Open Heart Surgery At Cabarrus Memorial Hospital Case Study

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Register to read the introduction… “Chris” Christy was born July 26, 1957 at Cabarrus Memorial Hospital. He was one of two children born to Steve and Rachel Christy, hardworking owners of Christy’s Nursery in Concord. Chris was educated in the Cabarrus County School system and played football for NorthWest Cabarrus High School. He married Kay Moore, also from Concord, in 1977 and together they embarked on the adventure of Chris becoming a physician. Chris graduated from Davidson College with a BS and the University of North Carolina at Chapel Hill with a medical degree. He then attended a surgical residency program at Memorial Medical Center in Savannah. After his residency, Chris returned to Concord and joined the surgical practice of Flowe, Crooke and Chalfant. Two years later, Chris entered the Cardio-Thoracic and Vascular Fellowship program at Carolinas Medical Center in Charlotte, North Carolina. Under the tutelage of Dr. Frances Robicsek, a well-known and respected pioneer in open-heart surgery, Dr. Christy developed the expert cardiac surgery skills that he wanted to bring to Cabarrus Memorial …show more content…
Primary and Secondary Service Areas
To determine the service area for the proposed heart program expansion, the existing service area for the hospital was identified by examining the hospital’s patient database and noting the patients’ residential addresses, particularly zip codes. Second, they mapped this service area and evaluated the road and trans- portation network, travel times, and other hospitals in the region. (See Exhibits 19/5 and 19/6.)
In board discussions, president Wall advised the trustees that hospital plan- ners had looked at patient origins for an existing tertiary program – radiation oncology. This study showed that its major source of patients had been Concord and Kannapolis, with the remainder widely spread over 23 other communities. Mr. Wall asked, “Does this give us reason to believe we can expect referrals to CMH for open heart surgery to come from a wider service area than the hos- pital average?” (See Exhibits 19/7 and 19/8.)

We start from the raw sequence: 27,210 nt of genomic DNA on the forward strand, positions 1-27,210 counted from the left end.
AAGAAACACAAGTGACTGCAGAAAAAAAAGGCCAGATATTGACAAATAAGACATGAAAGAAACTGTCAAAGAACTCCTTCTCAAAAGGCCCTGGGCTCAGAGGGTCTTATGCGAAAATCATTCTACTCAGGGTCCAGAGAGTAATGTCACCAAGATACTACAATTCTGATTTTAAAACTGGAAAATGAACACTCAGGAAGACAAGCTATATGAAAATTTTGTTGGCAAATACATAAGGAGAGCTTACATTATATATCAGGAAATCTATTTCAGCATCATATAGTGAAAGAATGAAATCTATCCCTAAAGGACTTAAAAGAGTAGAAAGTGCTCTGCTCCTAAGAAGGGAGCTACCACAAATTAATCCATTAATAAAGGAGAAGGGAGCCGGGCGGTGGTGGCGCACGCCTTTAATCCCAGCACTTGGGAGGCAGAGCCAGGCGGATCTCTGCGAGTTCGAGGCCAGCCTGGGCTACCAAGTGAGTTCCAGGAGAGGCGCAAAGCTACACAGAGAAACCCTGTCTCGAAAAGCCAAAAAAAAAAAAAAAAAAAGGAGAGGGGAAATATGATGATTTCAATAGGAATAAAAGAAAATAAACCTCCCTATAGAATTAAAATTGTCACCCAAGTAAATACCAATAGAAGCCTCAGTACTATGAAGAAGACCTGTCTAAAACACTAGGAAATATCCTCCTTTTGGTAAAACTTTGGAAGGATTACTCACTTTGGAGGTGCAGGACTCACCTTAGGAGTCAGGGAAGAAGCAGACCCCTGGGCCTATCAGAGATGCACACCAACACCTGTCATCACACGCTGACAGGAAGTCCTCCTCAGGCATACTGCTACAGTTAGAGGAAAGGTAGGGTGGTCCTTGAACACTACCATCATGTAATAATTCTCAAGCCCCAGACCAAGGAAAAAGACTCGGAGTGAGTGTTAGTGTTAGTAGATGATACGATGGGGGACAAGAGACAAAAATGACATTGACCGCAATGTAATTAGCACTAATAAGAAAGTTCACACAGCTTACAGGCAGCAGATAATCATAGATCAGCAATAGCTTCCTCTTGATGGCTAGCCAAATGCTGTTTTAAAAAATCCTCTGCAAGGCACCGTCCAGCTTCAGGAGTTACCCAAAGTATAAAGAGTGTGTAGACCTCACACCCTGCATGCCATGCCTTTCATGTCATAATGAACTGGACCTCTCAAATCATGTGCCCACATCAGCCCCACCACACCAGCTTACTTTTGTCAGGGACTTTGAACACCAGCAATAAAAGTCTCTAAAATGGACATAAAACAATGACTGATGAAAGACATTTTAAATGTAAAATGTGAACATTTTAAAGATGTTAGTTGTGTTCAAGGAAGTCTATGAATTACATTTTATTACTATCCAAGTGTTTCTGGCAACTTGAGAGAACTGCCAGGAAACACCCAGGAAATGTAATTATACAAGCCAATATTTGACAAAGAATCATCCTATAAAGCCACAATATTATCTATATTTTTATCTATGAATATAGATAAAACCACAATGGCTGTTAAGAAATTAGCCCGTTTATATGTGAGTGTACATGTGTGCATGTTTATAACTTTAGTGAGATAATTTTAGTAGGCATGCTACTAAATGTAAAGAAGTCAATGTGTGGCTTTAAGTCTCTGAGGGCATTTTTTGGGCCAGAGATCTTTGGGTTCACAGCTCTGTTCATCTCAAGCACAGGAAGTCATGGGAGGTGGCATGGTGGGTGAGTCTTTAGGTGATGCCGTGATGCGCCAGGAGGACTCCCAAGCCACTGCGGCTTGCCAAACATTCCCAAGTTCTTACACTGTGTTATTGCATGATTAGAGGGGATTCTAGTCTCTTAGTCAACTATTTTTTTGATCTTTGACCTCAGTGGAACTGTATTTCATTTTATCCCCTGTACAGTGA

To further look at the question of patient origins, CMH studied zip code origins for its cardiac catheterization patients. Again, a large number of patients had Concord and Kannapolis zip codes and generally reflected patient
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(See Exhibit 19/10.)

3. Population Epidemiology
Based on the latest available data, all the proposed service area counties, with the exception of Union and Mecklenburg, had evidence of a heart disease mortality rate higher than that of the state as a whole (see Exhibit 19/11). According to the data that had been recently reported by the North Carolina Database Commission, open heart surgery usage rates in Cabarrus County were higher than that of the entire state. The previous year North Carolina had experienced a procedure rate of 1.39 per 1,000 population.

4. Availability of Existing Services for Patients in CMH Service Area
North Carolina had 16 open heart surgery programs located in 11 counties. None of these programs was in the proposed CMH primary service area. Those closest to the CMH service area were located in Charlotte. They were Mercy

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Exhibit 19/11: Heart Disease Mortality Rates: Two Years

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